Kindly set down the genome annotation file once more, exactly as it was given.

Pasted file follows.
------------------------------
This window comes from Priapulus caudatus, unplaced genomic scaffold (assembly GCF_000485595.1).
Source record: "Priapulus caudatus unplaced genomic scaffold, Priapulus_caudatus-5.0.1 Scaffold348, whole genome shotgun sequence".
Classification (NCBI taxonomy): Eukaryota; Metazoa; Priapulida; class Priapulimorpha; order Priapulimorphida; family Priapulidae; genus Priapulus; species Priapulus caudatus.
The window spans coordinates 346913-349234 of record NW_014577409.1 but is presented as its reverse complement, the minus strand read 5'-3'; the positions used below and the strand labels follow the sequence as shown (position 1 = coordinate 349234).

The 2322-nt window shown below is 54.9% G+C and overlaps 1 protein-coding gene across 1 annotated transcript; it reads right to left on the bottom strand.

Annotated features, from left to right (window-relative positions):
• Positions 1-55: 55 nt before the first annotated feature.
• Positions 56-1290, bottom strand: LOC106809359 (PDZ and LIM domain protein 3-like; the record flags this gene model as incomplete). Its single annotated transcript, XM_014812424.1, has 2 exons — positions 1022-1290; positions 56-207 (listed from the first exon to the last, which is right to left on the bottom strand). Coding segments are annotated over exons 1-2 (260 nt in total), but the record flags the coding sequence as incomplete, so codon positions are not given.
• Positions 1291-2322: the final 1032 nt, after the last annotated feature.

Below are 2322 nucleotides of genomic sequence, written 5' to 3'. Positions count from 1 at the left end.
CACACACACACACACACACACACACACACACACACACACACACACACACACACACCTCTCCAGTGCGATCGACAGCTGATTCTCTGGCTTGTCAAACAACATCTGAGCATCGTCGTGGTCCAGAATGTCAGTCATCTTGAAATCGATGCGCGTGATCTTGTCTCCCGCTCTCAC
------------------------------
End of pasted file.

This window comes from Priapulus caudatus, unplaced genomic scaffold (assembly GCF_000485595.1).
Source record: "Priapulus caudatus unplaced genomic scaffold, Priapulus_caudatus-5.0.1 Scaffold348, whole genome shotgun sequence".
Classification (NCBI taxonomy): Eukaryota; Metazoa; Priapulida; class Priapulimorpha; order Priapulimorphida; family Priapulidae; genus Priapulus; species Priapulus caudatus.
The window spans coordinates 346913-349234 of record NW_014577409.1 but is presented as its reverse complement, the minus strand read 5'-3'; the positions used below and the strand labels follow the sequence as shown (position 1 = coordinate 349234).

The 2322-nt window shown below is 54.9% G+C and overlaps 1 protein-coding gene across 1 annotated transcript; it reads right to left on the bottom strand.

Annotated features, from left to right (window-relative positions):
• Positions 1-55: 55 nt before the first annotated feature.
• Positions 56-1290, bottom strand: LOC106809359 (PDZ and LIM domain protein 3-like; the record flags this gene model as incomplete). Its single annotated transcript, XM_014812424.1, has 2 exons — positions 1022-1290; positions 56-207 (listed from the first exon to the last, which is right to left on the bottom strand). Coding segments are annotated over exons 1-2 (260 nt in total), but the record flags the coding sequence as incomplete, so codon positions are not given.
• Positions 1291-2322: the final 1032 nt, after the last annotated feature.

Below are 2322 nucleotides of genomic sequence, written 5' to 3'. Positions count from 1 at the left end.
CACACACACACACACACACACACACACACACACACACACACACACACACACACACCTCTCCAGTGCGATCGACAGCTGATTCTCTGGCTTGTCAAACAACATCTGAGCATCGTCGTGGTCCAGAATGTCAGTCATCTTGAAATCGATGCGCGTGATCTTGTCTCCCGCTCTCAC